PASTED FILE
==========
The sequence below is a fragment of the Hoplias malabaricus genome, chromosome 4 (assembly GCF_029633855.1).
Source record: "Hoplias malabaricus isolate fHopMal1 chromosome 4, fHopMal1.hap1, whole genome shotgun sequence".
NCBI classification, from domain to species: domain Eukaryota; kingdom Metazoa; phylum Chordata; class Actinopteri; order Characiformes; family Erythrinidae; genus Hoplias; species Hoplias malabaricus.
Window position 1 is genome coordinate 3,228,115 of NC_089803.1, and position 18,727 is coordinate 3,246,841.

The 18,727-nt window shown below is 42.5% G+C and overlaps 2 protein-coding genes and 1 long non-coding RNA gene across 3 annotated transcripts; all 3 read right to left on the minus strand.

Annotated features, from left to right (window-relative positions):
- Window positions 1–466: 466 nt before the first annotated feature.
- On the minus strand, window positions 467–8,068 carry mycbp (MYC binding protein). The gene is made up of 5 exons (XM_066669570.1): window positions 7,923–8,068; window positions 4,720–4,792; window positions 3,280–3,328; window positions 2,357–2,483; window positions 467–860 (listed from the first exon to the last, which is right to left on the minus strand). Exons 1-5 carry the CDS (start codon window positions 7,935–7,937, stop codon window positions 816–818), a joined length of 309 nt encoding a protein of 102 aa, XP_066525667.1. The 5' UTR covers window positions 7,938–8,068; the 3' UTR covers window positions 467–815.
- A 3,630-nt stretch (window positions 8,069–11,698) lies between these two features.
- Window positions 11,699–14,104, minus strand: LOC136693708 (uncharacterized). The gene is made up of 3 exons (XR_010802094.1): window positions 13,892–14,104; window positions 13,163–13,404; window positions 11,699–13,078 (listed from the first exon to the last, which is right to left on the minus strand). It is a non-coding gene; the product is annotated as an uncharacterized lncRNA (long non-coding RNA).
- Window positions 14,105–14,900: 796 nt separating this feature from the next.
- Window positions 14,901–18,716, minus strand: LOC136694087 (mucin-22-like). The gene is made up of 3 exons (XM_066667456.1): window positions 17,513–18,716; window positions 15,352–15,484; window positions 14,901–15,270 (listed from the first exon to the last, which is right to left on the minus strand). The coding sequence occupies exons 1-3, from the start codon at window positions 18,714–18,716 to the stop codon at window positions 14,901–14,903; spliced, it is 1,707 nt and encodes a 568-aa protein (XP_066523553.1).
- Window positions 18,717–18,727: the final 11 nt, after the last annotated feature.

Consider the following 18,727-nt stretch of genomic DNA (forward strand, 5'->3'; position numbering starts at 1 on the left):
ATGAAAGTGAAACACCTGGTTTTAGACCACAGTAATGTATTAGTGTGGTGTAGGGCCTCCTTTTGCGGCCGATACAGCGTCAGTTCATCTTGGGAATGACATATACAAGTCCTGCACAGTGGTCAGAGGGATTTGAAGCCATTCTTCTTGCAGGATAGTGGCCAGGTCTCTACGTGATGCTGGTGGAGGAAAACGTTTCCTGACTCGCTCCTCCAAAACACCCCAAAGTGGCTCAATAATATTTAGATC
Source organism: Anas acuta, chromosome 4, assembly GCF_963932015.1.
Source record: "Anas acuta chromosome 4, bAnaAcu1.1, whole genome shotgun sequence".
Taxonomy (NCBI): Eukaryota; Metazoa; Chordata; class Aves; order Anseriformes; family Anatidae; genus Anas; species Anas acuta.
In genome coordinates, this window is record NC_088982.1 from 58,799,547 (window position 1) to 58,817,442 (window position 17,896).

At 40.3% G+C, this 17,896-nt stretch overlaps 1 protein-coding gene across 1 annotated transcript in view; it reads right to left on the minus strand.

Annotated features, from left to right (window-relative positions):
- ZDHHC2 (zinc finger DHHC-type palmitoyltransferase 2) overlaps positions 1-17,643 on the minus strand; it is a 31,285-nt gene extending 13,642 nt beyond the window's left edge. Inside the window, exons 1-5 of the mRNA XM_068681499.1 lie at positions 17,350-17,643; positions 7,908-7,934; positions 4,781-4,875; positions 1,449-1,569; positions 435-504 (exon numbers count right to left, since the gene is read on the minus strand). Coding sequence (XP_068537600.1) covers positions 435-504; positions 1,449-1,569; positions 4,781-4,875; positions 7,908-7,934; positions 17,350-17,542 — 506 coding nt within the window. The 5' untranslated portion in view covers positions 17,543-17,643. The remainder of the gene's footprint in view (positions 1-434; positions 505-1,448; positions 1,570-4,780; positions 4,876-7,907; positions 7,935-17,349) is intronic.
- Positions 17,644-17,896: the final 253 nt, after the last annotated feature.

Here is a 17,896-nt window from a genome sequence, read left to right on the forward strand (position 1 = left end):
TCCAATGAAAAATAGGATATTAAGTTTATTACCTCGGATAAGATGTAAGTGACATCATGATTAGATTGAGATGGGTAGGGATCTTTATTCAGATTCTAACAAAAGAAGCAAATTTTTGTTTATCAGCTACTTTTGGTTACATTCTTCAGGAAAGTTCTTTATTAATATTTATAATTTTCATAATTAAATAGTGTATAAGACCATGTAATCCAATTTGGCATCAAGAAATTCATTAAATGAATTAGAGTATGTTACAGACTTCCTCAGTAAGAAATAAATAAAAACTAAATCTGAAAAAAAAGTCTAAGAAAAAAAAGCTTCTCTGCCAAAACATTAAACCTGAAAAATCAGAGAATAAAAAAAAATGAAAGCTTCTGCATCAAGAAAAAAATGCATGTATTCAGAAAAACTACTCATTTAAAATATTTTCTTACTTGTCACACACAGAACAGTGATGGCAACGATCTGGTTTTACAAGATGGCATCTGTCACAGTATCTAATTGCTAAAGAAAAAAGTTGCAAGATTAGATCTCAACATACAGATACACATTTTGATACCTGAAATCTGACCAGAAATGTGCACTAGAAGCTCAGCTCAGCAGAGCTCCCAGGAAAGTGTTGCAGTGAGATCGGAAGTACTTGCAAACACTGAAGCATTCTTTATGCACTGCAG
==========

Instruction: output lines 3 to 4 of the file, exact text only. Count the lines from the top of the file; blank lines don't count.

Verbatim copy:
NCBI classification, from domain to species: domain Eukaryota; kingdom Metazoa; phylum Chordata; class Actinopteri; order Characiformes; family Erythrinidae; genus Hoplias; species Hoplias malabaricus.
Window position 1 is genome coordinate 3,228,115 of NC_089803.1, and position 18,727 is coordinate 3,246,841.